2. From Value Assessment to Value Cocreation: Informing Clinical Decision-Making with Medical Claims Data.

    PubMed

    Thompson, Steven; Varvel, Stephen; Sasinowski, Maciek; Burke, James P

    2016-09-01

    Big data and advances in analytical processes represent an opportunity for the healthcare industry to make better evidence-based decisions on the value generated by various tests, procedures, and interventions. Value-based reimbursement is the process of identifying and compensating healthcare providers based on whether their services improve quality of care without increasing cost of care or maintain quality of care while decreasing costs. In this article, we motivate and illustrate the potential opportunities for payers and providers to collaborate and evaluate the clinical and economic efficacy of different healthcare services. We conduct a case study of a firm that offers advanced biomarker and disease state management services for cardiovascular and cardiometabolic conditions. A value-based analysis that comprised a retrospective case/control cohort design was conducted, and claims data for over 7000 subjects who received these services were compared to a matched control cohort. Study subjects were commercial and Medicare Advantage enrollees with evidence of CHD, diabetes, or a related condition. Analysis of medical claims data showed a lower proportion of patients who received biomarker testing and disease state management services experienced a MI (p < 0.01) or diabetic complications (p < 0.001). No significant increase in cost of care was found between the two cohorts. Our results illustrate the opportunity healthcare payers such as Medicare and commercial insurance companies have in terms of identifying value-creating healthcare interventions. However, payers and providers also need to pursue system integration efforts to further automate the identification and dissemination of clinically and economically efficacious treatment plans to ensure at-risk patients receive the treatments and interventions that will benefit them the most.

  3. Innovative medical devices and hospital decision making: a study comparing the views of hospital pharmacists and physicians.

    PubMed

    Billaux, Mathilde; Borget, Isabelle; Prognon, Patrice; Pineau, Judith; Martelli, Nicolas

    2016-06-01

    Objectives Many university hospitals have developed local health technology assessment processes to guide informed decisions about new medical devices. However, little is known about stakeholders' perceptions and assessment of innovative devices. Herein, we investigated the perceptions regarding innovative medical devices of their chief users (physicians and surgeons), as well as those of hospital pharmacists, because they are responsible for the purchase and management of sterile medical devices. We noted the evaluation criteria used to assess and select new medical devices and suggestions for improving local health technology assessment processes indicated by the interviewees. Methods We randomly selected 18 physicians and surgeons (nine each) and 18 hospital pharmacists from 18 French university hospitals. Semistructured interviews were conducted between October 2012 and August 2013. Responses were coded separately by two researchers. Results Physicians and surgeons frequently described innovative medical devices as 'new', 'safe' and 'effective', whereas hospital pharmacists focused more on economic considerations and considered real innovative devices to be those for which no equivalent could be found on the market. No significant difference in evaluation criteria was found between these groups of professionals. Finally, hospital pharmacists considered the management of conflicts of interests in local health technology assessment processes to be an issue, whereas physicians and surgeons did not. Conclusions The present study highlights differences in perceptions related to professional affiliation. The findings suggest several ways in which current practices for local health technology assessment in French university hospitals could be improved and studied. What is known about the topic? Hospitals are faced with ever-growing demands for innovative and costly medical devices. To help hospital management deal with technology acquisition issues, hospital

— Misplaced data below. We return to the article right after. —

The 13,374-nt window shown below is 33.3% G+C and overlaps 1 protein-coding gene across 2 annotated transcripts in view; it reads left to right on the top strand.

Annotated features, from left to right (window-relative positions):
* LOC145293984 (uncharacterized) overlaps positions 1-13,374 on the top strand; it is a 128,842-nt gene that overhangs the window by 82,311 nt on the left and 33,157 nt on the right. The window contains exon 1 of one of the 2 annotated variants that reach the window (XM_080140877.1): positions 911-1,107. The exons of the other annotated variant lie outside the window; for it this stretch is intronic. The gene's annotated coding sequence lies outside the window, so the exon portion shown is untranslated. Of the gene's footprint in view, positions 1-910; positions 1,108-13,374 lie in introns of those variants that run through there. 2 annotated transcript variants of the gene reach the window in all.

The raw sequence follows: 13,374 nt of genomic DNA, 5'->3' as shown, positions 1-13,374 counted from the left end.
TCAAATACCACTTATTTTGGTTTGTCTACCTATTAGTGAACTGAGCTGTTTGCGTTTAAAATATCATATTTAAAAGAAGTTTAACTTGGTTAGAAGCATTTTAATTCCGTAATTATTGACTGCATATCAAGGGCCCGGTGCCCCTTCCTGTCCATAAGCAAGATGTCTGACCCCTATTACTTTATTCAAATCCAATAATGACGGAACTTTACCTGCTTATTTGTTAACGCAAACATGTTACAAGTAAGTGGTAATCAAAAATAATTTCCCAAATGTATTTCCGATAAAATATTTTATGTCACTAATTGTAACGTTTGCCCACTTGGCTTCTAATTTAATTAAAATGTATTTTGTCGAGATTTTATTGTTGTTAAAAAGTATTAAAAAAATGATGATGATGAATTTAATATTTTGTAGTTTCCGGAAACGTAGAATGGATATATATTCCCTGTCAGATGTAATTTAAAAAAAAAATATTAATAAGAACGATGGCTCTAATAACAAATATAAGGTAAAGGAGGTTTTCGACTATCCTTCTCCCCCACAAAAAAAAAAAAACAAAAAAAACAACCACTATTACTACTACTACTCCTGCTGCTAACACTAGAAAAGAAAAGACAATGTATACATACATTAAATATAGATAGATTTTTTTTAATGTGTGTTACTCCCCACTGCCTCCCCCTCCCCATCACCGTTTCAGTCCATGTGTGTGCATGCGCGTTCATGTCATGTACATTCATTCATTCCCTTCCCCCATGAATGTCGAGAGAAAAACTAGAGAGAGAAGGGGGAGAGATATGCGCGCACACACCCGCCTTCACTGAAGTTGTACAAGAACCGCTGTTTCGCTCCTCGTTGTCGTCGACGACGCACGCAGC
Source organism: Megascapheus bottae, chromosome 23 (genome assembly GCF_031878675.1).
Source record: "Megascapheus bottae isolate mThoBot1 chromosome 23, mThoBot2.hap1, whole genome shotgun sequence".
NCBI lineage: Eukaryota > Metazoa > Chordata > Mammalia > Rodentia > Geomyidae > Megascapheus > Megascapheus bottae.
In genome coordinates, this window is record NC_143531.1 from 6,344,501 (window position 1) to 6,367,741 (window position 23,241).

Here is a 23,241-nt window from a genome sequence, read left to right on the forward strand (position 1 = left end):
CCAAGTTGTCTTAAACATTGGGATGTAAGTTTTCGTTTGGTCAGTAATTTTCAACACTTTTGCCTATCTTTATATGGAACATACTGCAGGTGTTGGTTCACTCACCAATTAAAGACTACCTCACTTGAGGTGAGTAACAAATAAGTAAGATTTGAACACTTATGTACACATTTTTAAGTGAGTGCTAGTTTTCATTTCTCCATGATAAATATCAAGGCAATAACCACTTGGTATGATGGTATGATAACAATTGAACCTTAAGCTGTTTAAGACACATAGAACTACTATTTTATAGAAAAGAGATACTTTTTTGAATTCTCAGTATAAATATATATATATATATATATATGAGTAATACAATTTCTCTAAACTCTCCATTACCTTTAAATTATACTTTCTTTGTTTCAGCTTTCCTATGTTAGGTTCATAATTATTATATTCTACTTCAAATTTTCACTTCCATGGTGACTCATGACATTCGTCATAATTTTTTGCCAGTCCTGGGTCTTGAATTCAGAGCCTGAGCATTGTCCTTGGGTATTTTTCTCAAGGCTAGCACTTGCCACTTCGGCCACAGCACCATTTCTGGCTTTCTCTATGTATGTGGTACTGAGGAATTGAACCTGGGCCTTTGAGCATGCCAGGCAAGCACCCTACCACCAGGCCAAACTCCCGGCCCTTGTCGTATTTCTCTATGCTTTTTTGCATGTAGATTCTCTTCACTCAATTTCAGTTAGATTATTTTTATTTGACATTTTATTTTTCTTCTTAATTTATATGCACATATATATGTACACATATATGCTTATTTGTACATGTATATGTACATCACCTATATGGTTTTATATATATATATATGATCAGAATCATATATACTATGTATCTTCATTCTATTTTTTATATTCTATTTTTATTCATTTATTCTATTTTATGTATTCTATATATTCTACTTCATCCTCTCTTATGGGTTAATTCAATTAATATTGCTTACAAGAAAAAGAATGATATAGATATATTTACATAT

4. Emerging medical informatics with case-based reasoning for aiding clinical decision in multi-agent system.

    PubMed

    Shen, Ying; Colloc, Joël; Jacquet-Andrieu, Armelle; Lei, Kai

    2015-08-01

    This research aims to depict the methodological steps and tools about the combined operation of case-based reasoning (CBR) and multi-agent system (MAS) to expose the ontological application in the field of clinical decision support. The multi-agent architecture works for the consideration of the whole cycle of clinical decision-making adaptable to many medical aspects such as the diagnosis, prognosis, treatment, therapeutic monitoring of gastric cancer. In the multi-agent architecture, the ontological agent type employs the domain knowledge to ease the extraction of similar clinical cases and provide treatment suggestions to patients and physicians. Ontological agent is used for the extension of domain hierarchy and the interpretation of input requests. Case-based reasoning memorizes and restores experience data for solving similar problems, with the help of matching approach and defined interfaces of ontologies. A typical case is developed to illustrate the implementation of the knowledge acquisition and restitution of medical experts.